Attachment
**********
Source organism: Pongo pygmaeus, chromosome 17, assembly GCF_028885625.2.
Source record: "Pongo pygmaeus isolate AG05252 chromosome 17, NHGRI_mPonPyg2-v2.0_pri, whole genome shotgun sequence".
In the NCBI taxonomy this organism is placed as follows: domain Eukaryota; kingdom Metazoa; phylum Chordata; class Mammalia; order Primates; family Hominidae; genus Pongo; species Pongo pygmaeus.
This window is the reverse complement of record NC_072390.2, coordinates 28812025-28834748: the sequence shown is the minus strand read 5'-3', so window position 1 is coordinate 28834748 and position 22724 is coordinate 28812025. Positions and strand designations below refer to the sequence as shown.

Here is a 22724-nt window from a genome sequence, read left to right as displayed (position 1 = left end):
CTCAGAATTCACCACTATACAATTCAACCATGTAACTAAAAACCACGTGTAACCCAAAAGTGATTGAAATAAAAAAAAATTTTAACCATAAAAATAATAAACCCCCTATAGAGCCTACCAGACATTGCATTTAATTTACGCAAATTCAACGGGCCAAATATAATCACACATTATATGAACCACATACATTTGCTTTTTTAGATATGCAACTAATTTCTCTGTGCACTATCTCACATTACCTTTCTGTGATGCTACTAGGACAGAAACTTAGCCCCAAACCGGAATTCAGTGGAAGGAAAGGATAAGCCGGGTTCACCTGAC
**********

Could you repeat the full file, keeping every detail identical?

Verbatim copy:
Source organism: Pongo pygmaeus, chromosome 17, assembly GCF_028885625.2.
Source record: "Pongo pygmaeus isolate AG05252 chromosome 17, NHGRI_mPonPyg2-v2.0_pri, whole genome shotgun sequence".
In the NCBI taxonomy this organism is placed as follows: domain Eukaryota; kingdom Metazoa; phylum Chordata; class Mammalia; order Primates; family Hominidae; genus Pongo; species Pongo pygmaeus.
This window is the reverse complement of record NC_072390.2, coordinates 28812025-28834748: the sequence shown is the minus strand read 5'-3', so window position 1 is coordinate 28834748 and position 22724 is coordinate 28812025. Positions and strand designations below refer to the sequence as shown.

Here is a 22724-nt window from a genome sequence, read left to right as displayed (position 1 = left end):
CTCAGAATTCACCACTATACAATTCAACCATGTAACTAAAAACCACGTGTAACCCAAAAGTGATTGAAATAAAAAAAAATTTTAACCATAAAAATAATAAACCCCCTATAGAGCCTACCAGACATTGCATTTAATTTACGCAAATTCAACGGGCCAAATATAATCACACATTATATGAACCACATACATTTGCTTTTTTAGATATGCAACTAATTTCTCTGTGCACTATCTCACATTACCTTTCTGTGATGCTACTAGGACAGAAACTTAGCCCCAAACCGGAATTCAGTGGAAGGAAAGGATAAGCCGGGTTCACCTGAC